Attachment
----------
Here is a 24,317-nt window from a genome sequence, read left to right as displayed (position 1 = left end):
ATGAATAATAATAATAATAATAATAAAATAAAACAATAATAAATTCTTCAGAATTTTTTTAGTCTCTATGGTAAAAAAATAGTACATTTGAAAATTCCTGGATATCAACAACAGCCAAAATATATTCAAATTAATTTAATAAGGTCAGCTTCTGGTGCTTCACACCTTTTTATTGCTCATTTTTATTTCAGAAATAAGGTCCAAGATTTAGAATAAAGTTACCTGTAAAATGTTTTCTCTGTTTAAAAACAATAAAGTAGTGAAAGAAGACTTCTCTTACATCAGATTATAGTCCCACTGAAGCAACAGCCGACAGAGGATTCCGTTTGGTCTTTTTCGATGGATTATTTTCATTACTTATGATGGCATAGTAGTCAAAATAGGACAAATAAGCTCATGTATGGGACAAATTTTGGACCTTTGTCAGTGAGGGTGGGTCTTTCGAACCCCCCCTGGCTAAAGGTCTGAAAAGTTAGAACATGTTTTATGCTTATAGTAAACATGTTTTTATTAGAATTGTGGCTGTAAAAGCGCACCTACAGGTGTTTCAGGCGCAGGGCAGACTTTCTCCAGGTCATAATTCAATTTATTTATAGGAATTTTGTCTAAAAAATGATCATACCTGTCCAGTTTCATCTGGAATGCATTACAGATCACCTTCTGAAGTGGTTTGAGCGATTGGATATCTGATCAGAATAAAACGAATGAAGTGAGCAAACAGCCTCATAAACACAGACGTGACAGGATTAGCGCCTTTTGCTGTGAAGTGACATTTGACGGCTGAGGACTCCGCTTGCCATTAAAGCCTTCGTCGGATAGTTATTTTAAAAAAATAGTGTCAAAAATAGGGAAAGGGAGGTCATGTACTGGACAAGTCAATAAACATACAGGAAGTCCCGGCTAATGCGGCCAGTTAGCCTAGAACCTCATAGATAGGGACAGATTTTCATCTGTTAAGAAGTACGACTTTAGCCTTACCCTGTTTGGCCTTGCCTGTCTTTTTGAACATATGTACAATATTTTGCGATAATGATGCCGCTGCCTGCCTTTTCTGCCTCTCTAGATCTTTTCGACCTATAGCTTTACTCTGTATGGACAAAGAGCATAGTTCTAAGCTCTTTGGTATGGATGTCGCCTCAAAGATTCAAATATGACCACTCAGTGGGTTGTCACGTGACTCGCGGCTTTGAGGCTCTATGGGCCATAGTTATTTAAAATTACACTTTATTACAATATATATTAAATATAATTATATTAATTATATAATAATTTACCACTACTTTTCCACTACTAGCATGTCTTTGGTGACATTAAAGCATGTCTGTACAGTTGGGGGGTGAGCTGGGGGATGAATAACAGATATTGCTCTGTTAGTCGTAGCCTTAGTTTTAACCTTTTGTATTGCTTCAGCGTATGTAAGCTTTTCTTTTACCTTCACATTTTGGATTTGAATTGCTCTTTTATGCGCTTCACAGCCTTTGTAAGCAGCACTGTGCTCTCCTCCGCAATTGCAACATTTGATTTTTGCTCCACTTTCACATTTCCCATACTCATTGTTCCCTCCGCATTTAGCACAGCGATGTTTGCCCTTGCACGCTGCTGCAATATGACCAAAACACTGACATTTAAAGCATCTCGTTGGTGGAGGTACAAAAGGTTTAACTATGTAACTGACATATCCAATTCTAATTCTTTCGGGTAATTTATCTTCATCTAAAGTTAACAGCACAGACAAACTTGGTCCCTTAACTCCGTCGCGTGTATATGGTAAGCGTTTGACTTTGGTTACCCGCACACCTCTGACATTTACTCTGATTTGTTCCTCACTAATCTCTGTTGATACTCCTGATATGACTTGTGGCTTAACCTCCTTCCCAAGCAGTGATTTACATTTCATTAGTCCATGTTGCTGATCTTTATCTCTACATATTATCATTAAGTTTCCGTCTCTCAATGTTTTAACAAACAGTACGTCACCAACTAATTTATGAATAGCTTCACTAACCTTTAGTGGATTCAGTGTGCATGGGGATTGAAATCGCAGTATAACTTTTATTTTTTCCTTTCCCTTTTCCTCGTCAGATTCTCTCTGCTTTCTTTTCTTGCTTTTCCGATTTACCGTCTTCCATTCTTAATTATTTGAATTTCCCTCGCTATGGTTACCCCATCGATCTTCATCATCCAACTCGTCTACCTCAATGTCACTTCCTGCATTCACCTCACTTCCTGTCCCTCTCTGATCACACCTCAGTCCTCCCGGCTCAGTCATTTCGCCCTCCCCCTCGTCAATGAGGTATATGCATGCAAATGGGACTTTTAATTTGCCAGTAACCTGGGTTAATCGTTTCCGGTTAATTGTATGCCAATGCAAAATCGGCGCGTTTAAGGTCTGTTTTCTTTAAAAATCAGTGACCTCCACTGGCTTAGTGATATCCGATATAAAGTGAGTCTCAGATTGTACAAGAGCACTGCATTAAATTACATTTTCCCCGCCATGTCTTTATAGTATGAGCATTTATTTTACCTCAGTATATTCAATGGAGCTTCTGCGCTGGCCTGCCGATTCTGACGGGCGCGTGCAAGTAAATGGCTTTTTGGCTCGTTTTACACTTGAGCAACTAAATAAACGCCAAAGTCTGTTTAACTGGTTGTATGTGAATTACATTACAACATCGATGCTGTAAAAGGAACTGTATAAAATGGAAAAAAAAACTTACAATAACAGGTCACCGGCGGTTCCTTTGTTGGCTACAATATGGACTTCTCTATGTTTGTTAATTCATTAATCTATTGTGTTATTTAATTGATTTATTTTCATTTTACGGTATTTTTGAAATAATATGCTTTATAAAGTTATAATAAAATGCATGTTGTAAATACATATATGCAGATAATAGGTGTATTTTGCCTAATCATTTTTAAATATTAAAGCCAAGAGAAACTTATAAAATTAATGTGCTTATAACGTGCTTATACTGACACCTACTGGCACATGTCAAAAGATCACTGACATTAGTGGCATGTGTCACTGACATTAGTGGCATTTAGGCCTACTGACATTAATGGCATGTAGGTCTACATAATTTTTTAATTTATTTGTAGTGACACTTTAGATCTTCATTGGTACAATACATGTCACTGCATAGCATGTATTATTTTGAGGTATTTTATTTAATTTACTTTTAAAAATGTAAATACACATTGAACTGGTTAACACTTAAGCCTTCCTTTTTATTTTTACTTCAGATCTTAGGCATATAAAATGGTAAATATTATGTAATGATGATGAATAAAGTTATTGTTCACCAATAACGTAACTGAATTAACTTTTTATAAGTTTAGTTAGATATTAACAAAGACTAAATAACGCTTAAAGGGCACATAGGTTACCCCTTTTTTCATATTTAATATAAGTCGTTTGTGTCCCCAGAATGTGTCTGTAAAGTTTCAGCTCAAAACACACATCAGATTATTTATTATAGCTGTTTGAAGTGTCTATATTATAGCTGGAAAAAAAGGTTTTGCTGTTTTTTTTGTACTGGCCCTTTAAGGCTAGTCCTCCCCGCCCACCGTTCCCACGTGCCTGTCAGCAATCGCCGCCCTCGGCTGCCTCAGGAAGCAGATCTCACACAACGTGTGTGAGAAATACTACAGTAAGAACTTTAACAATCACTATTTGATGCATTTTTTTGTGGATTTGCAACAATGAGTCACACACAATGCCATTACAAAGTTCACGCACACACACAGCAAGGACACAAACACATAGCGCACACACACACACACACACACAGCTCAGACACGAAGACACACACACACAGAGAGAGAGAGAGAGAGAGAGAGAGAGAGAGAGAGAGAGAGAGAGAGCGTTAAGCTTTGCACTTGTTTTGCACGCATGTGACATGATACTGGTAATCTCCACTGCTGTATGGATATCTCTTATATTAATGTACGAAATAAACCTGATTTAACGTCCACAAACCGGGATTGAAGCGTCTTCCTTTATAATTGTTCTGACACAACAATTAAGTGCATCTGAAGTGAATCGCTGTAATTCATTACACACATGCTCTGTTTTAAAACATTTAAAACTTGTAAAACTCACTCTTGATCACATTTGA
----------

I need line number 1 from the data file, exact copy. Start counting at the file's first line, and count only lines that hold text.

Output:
Here is a 24,317-nt window from a genome sequence, read left to right as displayed (position 1 = left end):